2016: The Year in Charts

Apple Music Investigated for Label Collusion

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Apple Inc. sign displayed at the Yerba Buena Center before the start of the the company's Spring Forward event on March 9, 2015 in San Francisco, California.

The attorneys general of New York and Connecticut have been investigating Apple's new streaming service in an attempt to determine whether the tech giant pressured or conspired with record labels to withdraw support for other services. 

At issue: The advertising-based freemium model offered by Spotify and other companies which has prompted concern by the attorney general of New York, Eric T. Schneiderman, and the attorney general of Connecticut, George Jepsen, as to potential collusion whereby a competitor attempts to edge out another. 

Apple Music does not provide a free version, but is offering a three-month free trial period. 

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A spokesman for Schneiderman told the New York Times the attorney general was looking into Apple's negotiations with record labels to preserve consumers' use of these new streaming services.

"It's important to ensure that the market continues to develop free from collusion and other anticompetitive practices," said the spokesman, Matt Mittenthal.

It was reported in April that the European Commission has also been looking into Apple's dealings with record labels. That news motivated the New York and Connecticut investigation, according to a source with knowledge of the situation. 

In a letter to the to Schneiderman's office from Universal Music Group's legal firm, Hunton & Williams, that was the first written response to the antitrust inquiry, the label group states it has no agreements with Apple or other labels that might impede the availability of free or ad-supported services.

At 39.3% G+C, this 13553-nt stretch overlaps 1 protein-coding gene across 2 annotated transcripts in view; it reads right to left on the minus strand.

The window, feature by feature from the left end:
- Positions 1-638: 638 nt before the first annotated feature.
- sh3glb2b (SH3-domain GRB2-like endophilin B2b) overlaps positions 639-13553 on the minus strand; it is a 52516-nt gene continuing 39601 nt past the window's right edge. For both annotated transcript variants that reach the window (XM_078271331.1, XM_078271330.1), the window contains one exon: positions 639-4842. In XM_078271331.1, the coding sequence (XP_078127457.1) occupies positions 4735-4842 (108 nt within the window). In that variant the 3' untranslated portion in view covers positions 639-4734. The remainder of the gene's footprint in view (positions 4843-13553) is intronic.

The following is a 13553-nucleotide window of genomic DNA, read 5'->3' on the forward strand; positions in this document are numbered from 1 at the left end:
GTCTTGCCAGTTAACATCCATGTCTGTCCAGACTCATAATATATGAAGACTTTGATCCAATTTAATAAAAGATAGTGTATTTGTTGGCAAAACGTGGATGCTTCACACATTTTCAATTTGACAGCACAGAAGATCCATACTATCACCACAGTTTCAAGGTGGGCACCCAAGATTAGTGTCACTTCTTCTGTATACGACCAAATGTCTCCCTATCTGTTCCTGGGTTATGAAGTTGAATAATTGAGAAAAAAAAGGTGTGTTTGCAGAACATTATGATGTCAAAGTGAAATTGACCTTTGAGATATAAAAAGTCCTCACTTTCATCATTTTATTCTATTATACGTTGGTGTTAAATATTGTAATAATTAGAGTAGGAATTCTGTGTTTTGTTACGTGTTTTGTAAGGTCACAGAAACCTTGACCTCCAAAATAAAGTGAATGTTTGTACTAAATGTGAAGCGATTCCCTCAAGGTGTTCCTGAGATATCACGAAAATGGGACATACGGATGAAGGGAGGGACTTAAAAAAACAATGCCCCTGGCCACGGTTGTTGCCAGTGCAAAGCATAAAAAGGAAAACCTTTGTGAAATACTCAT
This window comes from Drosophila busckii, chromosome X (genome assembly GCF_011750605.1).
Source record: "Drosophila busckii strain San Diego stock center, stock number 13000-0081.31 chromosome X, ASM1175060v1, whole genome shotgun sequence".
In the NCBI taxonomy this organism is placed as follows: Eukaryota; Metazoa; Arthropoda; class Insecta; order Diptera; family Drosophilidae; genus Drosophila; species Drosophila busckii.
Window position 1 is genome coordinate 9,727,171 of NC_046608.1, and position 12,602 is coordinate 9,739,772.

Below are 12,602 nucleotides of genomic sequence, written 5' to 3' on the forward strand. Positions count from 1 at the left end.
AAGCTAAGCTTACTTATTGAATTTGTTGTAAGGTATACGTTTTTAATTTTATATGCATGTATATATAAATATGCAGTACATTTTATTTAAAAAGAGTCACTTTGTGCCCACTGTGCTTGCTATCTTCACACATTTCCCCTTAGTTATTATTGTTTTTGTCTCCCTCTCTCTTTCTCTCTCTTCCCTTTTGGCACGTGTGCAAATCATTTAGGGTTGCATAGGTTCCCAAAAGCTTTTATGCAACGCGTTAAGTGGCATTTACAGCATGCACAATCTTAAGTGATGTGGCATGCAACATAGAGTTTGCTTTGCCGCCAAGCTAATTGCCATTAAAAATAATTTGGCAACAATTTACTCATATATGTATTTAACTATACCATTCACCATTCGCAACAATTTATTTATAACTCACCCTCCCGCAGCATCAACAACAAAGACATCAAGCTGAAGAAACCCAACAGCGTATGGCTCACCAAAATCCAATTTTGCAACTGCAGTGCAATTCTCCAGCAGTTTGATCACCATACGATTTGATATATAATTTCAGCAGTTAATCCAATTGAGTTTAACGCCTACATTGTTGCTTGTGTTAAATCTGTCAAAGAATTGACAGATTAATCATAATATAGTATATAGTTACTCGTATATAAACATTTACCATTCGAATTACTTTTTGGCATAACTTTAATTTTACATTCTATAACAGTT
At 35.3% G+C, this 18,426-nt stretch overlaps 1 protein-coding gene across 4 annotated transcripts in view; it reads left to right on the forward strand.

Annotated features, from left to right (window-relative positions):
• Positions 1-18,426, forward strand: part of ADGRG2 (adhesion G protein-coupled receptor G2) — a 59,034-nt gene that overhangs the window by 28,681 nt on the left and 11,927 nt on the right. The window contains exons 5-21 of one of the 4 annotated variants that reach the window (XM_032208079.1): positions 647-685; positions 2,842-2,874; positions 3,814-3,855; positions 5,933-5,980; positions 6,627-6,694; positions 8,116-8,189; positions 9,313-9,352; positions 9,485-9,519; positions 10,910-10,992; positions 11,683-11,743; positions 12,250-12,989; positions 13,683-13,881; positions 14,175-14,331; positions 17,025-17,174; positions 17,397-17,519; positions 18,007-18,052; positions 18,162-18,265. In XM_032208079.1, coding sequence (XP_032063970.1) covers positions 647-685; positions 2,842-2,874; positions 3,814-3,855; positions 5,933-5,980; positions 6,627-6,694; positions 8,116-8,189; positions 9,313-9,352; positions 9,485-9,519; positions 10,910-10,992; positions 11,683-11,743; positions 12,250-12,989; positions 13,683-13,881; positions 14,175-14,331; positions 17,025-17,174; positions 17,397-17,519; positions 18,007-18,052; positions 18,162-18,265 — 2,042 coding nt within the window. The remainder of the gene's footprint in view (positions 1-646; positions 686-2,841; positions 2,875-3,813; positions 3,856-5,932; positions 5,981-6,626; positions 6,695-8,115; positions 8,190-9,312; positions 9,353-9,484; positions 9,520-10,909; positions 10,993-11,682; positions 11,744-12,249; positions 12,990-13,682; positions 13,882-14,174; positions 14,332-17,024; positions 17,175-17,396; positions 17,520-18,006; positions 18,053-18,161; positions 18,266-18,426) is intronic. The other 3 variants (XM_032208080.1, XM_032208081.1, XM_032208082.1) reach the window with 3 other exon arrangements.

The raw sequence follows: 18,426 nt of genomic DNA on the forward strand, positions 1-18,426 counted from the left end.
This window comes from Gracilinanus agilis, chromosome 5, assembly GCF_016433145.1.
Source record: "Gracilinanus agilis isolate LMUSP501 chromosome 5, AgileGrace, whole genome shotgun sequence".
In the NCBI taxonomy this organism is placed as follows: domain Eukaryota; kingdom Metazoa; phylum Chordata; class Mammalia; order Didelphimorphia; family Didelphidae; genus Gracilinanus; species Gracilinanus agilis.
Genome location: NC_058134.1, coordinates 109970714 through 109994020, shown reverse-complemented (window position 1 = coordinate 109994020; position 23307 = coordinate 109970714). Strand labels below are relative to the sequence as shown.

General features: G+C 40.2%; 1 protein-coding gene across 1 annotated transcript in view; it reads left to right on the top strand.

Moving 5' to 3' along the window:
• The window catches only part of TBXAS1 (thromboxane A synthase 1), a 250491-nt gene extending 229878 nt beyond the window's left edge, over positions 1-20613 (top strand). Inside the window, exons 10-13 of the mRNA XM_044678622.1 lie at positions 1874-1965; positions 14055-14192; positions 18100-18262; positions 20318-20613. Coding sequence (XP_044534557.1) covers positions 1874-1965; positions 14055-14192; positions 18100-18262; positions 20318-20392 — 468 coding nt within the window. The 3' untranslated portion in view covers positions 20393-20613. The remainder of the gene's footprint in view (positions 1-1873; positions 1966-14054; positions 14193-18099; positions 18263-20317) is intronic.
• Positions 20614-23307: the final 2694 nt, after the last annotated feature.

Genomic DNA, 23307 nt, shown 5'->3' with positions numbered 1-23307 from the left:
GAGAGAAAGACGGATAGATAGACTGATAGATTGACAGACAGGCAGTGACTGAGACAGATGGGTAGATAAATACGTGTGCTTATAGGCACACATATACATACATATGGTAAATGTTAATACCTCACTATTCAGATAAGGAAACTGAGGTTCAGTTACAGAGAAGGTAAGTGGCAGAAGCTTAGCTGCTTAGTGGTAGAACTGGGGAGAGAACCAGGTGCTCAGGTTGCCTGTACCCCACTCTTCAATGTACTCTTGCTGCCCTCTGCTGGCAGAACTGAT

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According to the letter, the attorneys general investigation is currently suspended. This does not mean the query is concluded, as the letter notes, and the attorneys general may take further action in the future. 

"UMG shares the Attorneys General’s commitment to a robust and competitive market for music streaming services in the mutual best interest of consumers, artists, services and content companies alike – and we have a long track record to that effect," UMG told Billboard in a statement. "We are pleased to have provided the Attorneys General information demonstrating that conduct. It is our understanding that, given these representations, the Attorneys General have no present intention to make further inquiries of UMG in this regard."

Connecticut Attorney General Jespen told the New York Times that his office was satisfied with Universal's response, adding, "We will continue to monitor that market to ensure that consumers and competition are protected."

Speaking to Billboard on Monday, June 8, Apple SVP, Internet Software Services Eddy Cue wouldn't address the freemium debate directly but did say, "It's not, 'In order for us to win, everybody else has to lose.' We always looked at it as we want to make the best product on the planet -- we want people to hopefully feel that way -- but that doesn't mean it has to be the only product."

A source familiar with situation told Billboard Warner Music Group was not contacted about the investigation.

WMG refused to comment for this story. 

Sony Music Entertainment did not respond to a request for comment.

Additional reporting by Andrew Flanagan